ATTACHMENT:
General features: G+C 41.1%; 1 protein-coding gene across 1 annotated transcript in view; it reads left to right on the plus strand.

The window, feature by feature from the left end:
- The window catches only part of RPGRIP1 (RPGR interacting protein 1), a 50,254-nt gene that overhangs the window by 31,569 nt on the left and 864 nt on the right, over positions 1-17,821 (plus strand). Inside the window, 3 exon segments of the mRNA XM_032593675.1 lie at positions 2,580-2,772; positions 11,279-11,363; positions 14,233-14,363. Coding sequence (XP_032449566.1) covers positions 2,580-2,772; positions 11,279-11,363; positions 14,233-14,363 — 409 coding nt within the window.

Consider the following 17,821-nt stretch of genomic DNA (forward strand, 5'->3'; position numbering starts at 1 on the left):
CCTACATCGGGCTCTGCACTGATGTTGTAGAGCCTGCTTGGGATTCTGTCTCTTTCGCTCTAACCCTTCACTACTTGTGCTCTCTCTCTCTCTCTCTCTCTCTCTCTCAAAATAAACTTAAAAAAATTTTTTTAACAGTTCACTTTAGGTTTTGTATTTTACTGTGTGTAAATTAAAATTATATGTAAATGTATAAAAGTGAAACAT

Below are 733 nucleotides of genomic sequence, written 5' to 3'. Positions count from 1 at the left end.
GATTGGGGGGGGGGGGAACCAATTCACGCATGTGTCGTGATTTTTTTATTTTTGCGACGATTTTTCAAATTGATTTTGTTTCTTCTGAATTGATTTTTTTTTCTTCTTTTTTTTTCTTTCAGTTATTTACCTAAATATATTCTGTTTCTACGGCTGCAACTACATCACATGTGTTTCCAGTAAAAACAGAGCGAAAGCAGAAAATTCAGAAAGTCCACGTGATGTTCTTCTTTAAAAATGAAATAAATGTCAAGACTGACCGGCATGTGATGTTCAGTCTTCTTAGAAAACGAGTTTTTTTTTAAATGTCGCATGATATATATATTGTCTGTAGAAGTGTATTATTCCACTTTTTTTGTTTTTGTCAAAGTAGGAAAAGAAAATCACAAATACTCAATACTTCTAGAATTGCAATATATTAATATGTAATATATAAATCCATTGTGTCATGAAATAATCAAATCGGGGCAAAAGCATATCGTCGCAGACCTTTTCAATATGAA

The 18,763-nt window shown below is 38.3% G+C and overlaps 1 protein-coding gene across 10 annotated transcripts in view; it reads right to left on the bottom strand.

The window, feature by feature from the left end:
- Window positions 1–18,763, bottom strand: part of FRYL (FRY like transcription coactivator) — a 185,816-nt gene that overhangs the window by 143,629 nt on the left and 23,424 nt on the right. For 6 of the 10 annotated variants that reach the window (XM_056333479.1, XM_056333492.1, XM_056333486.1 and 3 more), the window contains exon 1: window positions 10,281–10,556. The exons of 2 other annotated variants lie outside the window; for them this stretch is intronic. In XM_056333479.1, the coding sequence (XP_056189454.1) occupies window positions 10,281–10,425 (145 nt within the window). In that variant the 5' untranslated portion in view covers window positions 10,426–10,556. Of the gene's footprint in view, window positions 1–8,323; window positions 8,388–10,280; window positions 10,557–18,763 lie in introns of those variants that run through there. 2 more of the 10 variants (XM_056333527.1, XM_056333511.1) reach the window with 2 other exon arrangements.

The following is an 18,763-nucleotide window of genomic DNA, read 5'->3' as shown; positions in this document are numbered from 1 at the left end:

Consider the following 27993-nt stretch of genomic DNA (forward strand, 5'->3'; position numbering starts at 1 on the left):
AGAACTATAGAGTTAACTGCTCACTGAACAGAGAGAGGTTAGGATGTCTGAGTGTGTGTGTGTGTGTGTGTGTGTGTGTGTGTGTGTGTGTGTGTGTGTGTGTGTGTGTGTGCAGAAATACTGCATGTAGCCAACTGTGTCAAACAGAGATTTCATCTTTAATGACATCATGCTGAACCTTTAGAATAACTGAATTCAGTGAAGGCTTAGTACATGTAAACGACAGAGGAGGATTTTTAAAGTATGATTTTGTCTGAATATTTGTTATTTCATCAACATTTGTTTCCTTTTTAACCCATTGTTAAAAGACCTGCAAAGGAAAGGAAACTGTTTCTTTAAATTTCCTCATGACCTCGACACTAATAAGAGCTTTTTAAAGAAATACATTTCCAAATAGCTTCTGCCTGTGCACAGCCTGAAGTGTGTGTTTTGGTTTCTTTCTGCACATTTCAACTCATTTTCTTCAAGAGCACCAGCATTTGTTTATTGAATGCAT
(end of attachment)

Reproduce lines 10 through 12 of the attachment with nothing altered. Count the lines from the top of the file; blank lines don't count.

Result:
- Window positions 1–18,763, bottom strand: part of FRYL (FRY like transcription coactivator) — a 185,816-nt gene that overhangs the window by 143,629 nt on the left and 23,424 nt on the right. For 6 of the 10 annotated variants that reach the window (XM_056333479.1, XM_056333492.1, XM_056333486.1 and 3 more), the window contains exon 1: window positions 10,281–10,556. The exons of 2 other annotated variants lie outside the window; for them this stretch is intronic. In XM_056333479.1, the coding sequence (XP_056189454.1) occupies window positions 10,281–10,425 (145 nt within the window). In that variant the 5' untranslated portion in view covers window positions 10,426–10,556. Of the gene's footprint in view, window positions 1–8,323; window positions 8,388–10,280; window positions 10,557–18,763 lie in introns of those variants that run through there. 2 more of the 10 variants (XM_056333527.1, XM_056333511.1) reach the window with 2 other exon arrangements.

The following is an 18,763-nucleotide window of genomic DNA, read 5'->3' as shown; positions in this document are numbered from 1 at the left end:

Consider the following 27993-nt stretch of genomic DNA (forward strand, 5'->3'; position numbering starts at 1 on the left):